And his first official state visit this Friday will be no exception.
Instead of visiting neighbouring Canada or Mexico, the former reality TV star will fly halfway across the world and meet leaders from Saudi Arabia, the Gulf Arab nations and Israel.
On a trip that is likely to form the arc of his foreign policy, his first state visit to Saudi Arabia is both remarkable and yet unsurprising.
Arms and more arms
On Friday, Trump is scheduled to hold three meetings in Riyadh; the first with Mohammed bin Salman, a Saudi prince and de facto leader of the monarchy.
The second meeting will see Trump meet leaders from the Gulf Co-operation Council (GCC) and finally with a cohort of up to 56 Arab and Muslim leaders.
“It is [in Saudi Arabia] we will begin to construct a new foundation of co-operation and support with our Muslim allies to combat extremism, terrorism and violence,” Trump said of his planned trip.
Lest we forget, this is a kingdom that refuses to register political or human rights groups, bans civil society groups, where women are ineligible to drive and need guardians to go with them to job interviews.
If the Trump administration has any strong words for the Saudi monarchy, and this is a big IF, rest assured this will take place behind closed door and be accompanied by doublespeak.
Rather, Trump will look to consolidate nefarious American ties with dictators and authoritarians in the Middle East, which, in truth, is a lot more honest than the innocuous side-eye of the Obama years.
But it goes a lot further.
This administration is set to honour some of the last remaining vestiges of authoritarianism on the planet, and call for their preservation.
Trump’s disinterest in connecting with the Arab public is no different to his disregard for his own people back home.
Any criticism levelled at him is “fake news”, tough questions are cut to size and press conferences an exercise in comic relief.
Instability in Yemen
By the time Trump arrives in Riyadh, the US government would have approved $100bn arms agreement with the Saudis. In so doing, Trump will support state terror, divisionary sectarian politics as envisaged by the Saudis and will essentially approve of a lexicon that marks Iran as the next war zone.
Since 2015, a Saudi-led coalition has devastated Yemen in its bid to curtail an alleged Iranian influence on the country. Both the Houthi rebels and Saudi-led coalition have committed heinous human rights violations, but it is the air bombardment inflicted by the US and UK supported coalition that has induced horrific levels of casualties.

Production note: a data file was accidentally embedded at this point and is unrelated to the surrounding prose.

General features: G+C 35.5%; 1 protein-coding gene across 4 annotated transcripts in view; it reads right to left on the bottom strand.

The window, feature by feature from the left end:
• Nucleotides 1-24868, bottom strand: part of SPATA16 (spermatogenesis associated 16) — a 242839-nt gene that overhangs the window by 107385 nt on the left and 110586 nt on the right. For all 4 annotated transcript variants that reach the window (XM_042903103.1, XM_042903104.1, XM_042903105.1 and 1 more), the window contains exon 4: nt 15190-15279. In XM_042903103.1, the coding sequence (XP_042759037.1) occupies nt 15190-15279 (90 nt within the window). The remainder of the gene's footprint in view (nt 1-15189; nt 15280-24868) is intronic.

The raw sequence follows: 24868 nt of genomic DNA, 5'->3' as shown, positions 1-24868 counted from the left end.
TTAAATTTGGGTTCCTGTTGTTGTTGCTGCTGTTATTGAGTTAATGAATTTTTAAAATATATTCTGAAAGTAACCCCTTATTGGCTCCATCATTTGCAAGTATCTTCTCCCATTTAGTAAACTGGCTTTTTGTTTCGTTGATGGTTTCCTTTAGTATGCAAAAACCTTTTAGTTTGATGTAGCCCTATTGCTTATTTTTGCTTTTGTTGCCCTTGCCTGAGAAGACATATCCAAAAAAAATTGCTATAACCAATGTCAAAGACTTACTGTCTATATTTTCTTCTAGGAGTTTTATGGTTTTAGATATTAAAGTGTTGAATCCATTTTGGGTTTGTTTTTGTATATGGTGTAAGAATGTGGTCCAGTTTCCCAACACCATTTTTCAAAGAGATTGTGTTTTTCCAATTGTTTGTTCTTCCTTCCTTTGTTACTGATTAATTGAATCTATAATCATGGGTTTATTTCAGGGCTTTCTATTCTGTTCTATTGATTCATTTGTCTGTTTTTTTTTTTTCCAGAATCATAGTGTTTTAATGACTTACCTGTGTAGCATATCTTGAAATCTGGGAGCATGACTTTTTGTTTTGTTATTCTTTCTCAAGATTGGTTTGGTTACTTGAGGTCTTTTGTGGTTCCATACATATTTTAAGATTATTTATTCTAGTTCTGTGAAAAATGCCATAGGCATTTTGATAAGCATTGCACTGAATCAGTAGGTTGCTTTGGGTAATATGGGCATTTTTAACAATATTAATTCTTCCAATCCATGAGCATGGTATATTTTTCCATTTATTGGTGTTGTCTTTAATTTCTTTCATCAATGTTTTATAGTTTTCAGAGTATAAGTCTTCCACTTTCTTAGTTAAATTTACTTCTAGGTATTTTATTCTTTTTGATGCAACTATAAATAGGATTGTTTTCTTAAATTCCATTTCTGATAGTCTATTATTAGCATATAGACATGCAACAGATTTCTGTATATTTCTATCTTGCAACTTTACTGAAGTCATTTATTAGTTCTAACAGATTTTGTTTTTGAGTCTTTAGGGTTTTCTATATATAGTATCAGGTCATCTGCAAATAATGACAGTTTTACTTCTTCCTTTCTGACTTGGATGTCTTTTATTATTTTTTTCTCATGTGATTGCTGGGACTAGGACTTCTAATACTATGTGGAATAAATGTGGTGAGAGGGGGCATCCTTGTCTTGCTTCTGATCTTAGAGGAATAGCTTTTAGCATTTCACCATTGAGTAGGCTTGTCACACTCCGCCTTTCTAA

The indiscriminate bombing of homes, hospitals has killed at least 8 000 people and injured more than 42 000 others.
Today, it is considered the world’s worst humanitarian disaster, notwithstanding horrific conditions in Syria, Central African Republic and South Sudan.
Some 17 million people out of a population of 27 million are food insecure.
Overall 80% of the country is in need of humanitarian assistance.
Moreover, Iran would have gone to the polls to elect a new president.
Make no mistake; the decision to be in Riyadh while Iranians select their new leader is an emphatic endorsement.
Kiss climate change pact goodbye
The US is one of 192 nations to have signed the Paris climate accord in late 2015.
Since taking office, Trump has repeatedly threatened to cancel payments to UN climate change programmes and to withdraw from the accord.
In fact the first entry on The White House website in late January was “America’s First Energy Programs” that called for the purging of “burdensome regulations on our energy industry”, including the removal of “harmful and unnecessary policies such as the Climate Action Plan”.
The Trump Administration will embrace the shale oil and gas revolution “to bring jobs and prosperity to millions of Americans”.
The administration’s emphasis on locally sourced energy, including “clean coal“ breathes new life into Opec countries, including Saudi Arabia, who have faced pressure over their reliance on fossil fuels.
Trump says he will decide on the climate agreement following his trip.
Given his insistence on upending tradition and pushing an unfettered, shameless personal agenda, for once a president’s visit is precisely as it appears: toxic and dangerous.
* Azad Essa is a journalist at Al Jazeera. He is also co-founder of The Daily Vox.
** The views expressed here are not necessarily those of Independent Media.